Cold weather conditions are major drivers of a motor vehicle accident—and North Dakota, which has some of the coldest winters in the continental United States, bears this out. The cold-weather holiday season sees an especially high number of automobile-related injuries due in part to increased alcohol consumption, elevated depression, and mass travel events.
Practicing law in an underpopulated state with a high occurrence of severe injury and wrongful death could be an attractive option for a Houston personal injury lawyer looking to make a move.
Connect With Local Clients with Alert
Practicing personal injury law in North Dakota, Florida, or Massachusetts can be lucrative. But moving close to an ample client base is only the first step in your success as a trial lawyer.
Next, you’ll need a strategy for connecting with your clients 24/7. Any time you miss a call, there’s a risk your prospective plaintiff will dial another accident lawyer or personal injury firm.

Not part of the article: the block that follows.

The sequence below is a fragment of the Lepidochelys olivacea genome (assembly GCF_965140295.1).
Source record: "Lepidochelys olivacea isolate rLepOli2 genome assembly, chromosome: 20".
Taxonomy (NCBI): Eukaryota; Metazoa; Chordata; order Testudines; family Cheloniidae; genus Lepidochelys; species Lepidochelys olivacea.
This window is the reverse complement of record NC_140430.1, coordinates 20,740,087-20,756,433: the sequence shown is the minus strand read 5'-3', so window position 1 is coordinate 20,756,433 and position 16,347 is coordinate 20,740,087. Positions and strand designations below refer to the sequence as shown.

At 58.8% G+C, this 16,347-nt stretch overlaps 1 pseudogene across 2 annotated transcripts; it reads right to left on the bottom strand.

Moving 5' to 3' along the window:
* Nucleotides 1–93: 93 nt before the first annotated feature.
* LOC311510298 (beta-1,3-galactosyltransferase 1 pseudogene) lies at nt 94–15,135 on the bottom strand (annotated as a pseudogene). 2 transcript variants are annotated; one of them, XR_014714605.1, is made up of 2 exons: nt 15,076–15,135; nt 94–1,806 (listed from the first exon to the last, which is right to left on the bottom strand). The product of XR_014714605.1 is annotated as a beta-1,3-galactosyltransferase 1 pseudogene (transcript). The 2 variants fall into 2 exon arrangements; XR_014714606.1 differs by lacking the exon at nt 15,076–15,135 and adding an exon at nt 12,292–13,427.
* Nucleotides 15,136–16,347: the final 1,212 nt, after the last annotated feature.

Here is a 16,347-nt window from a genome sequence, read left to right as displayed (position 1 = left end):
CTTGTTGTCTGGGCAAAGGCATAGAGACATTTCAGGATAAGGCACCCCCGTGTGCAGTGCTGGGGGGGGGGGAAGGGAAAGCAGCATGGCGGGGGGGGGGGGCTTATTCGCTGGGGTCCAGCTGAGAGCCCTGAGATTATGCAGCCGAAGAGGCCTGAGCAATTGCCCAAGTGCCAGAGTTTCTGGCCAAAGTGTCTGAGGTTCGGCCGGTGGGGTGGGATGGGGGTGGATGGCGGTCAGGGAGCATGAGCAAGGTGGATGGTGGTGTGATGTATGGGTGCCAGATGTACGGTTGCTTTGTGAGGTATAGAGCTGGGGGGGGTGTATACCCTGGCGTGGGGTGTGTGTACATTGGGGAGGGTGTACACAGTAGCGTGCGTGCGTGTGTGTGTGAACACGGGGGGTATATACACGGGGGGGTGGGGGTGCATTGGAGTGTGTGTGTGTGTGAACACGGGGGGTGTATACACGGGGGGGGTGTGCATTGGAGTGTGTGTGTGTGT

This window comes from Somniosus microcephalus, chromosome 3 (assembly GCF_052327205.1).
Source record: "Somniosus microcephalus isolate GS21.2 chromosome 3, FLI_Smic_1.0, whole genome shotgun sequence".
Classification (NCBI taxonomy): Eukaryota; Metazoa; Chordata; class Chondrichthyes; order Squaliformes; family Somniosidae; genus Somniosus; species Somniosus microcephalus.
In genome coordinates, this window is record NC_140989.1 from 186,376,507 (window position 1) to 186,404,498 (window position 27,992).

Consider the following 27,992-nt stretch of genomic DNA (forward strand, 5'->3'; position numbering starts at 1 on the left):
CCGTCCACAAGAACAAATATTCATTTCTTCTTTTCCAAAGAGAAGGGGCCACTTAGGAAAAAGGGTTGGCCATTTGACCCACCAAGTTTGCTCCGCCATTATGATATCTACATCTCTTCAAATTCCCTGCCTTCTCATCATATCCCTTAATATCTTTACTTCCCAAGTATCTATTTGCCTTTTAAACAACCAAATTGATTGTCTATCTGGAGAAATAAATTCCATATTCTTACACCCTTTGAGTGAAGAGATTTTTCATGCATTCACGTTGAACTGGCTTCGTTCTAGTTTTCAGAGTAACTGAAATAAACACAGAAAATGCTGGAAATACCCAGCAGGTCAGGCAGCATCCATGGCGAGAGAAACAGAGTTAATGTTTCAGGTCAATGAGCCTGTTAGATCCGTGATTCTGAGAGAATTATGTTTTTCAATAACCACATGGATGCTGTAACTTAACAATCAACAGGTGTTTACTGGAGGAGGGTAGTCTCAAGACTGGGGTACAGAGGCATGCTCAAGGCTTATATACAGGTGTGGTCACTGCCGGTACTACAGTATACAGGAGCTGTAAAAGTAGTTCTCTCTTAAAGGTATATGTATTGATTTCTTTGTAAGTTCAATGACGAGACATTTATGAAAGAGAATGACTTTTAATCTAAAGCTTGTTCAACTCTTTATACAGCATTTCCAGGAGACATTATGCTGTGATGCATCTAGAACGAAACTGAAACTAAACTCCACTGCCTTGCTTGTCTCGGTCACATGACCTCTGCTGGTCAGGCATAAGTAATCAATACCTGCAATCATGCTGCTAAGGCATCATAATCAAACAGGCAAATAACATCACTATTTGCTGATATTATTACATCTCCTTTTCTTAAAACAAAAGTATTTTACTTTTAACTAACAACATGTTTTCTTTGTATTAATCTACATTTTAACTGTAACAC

Alert’s answering service can field calls in a professional, courteous manner so that you and your team can move forward with what you do best.
So get on that plane, train, or highway and get to the work that works best for you with help from Alert.
Becker Hospital Review. 5 states with the highest medical malpractice payouts. https://www.beckershospitalreview.com/rankings-and-ratings/5-states-with-the-highest-medical-malpractice-payouts.html
EJR. On matters of causation in personal injury cases: Considerations in forensic examination. https://www.ncbi.nlm.nih.gov/pmc/articles/PMC5042245/